Leket Israel is an organization that recognizes the importance of addressing the increased need for more accessible food sources and reducing food waste. Joseph Gitler started an organization in 2003 that would become Leket Israel, a food bank and the largest food rescue chain in the country.

Specifically, Leket takes nutritional food excesses and distributes them to thousands of Israelis who need them. The food provided mostly consists of agricultural surpluses and gathered cooked meals that would become food waste, with special focus on the quality and nutritional value of the food distributed to beneficiaries across Israel.

Nutritional Education

Within food insecure populations that do not have access to reliable nutritious food, there can also be a lack of knowledge about balanced nutrition. For this reason, Leket Israel implements multiple nutrition workshops to make its impact and fight to promote food security more lasting. Nutritional workshops involve lessons on how to select and prepare diverse, healthy meals on a restricted budget. They are given in Hebrew, Amharic, Arabic and Russian to increase accessibility.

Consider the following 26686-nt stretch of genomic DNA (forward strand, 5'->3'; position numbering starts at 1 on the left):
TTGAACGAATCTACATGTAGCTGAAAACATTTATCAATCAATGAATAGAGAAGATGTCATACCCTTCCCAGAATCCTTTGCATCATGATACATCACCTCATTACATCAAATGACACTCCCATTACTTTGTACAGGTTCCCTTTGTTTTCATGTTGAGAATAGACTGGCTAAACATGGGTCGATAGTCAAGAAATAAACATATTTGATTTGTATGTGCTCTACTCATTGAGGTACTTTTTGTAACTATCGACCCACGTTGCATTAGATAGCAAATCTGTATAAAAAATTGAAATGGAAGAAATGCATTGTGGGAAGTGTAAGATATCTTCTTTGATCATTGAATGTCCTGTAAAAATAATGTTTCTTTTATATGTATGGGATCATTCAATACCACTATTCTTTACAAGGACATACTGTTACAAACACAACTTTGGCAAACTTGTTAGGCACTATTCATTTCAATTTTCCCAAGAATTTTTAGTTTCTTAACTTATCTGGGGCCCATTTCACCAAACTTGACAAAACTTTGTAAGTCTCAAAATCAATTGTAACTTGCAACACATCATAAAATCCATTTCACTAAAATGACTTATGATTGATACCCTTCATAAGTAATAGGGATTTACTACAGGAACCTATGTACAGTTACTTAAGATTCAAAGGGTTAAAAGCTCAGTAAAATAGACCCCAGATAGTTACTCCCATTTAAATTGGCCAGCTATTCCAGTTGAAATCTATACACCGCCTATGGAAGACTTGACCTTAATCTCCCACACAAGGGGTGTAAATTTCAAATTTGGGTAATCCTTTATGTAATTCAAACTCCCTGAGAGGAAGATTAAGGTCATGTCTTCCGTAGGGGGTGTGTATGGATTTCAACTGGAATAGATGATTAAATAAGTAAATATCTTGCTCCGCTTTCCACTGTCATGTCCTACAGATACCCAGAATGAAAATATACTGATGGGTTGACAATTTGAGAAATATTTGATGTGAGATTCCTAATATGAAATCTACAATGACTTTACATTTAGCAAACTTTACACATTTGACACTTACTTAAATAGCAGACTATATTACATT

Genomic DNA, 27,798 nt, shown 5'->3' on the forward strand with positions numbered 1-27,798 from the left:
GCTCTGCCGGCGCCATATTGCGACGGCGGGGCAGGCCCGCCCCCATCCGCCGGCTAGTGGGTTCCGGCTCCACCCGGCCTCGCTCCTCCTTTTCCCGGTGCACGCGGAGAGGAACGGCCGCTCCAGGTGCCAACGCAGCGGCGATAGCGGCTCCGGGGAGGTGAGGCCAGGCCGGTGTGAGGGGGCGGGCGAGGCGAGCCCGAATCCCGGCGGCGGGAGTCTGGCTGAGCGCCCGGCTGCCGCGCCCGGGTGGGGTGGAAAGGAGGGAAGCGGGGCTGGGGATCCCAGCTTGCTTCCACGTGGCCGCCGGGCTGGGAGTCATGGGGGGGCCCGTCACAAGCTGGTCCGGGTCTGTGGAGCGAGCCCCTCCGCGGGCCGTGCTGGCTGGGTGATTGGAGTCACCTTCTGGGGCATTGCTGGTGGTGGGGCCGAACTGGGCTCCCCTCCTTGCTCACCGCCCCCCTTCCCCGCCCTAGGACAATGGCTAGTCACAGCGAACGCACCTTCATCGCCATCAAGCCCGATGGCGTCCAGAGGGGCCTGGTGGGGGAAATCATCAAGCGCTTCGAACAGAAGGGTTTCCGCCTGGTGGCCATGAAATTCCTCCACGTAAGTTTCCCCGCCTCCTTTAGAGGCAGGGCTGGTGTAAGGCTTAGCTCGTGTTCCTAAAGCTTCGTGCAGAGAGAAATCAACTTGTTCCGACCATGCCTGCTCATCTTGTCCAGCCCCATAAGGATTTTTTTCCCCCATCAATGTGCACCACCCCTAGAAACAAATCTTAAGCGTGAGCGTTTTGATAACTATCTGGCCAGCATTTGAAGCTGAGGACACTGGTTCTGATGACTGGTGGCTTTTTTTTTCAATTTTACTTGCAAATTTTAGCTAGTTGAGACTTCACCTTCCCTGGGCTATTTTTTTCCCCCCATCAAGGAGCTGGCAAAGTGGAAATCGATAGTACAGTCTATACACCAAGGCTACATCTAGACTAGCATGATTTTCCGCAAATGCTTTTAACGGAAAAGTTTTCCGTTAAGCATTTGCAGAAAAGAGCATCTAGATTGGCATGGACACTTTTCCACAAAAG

There is a greater demand for the work that Leket Israel is doing because of the COVID-19 pandemic and the increase in food insecurity across Israel. The organization’s affirmative response to this demand is undeniable. Take, for example, the experience of Natalie Digora. During the pandemic, Leket Israel is helping people like Natalie Digora in Ramat Gan, Israel, who turned to the organization after being sent home from her occupation as an opera singer in March 2020. They have continued serving her.

Turning Food Trash into Food Treasure

Digora’s story is one of thousands. To date, Leket Israel has served more than 2,300,000 cooked meals to more than 200,000 individuals. As it continues this, turning one person’s trash into another’s treasure, Leket gives hope to people struggling with food insecurity in Israel.

– Claire Kirchner
Photo: Flickr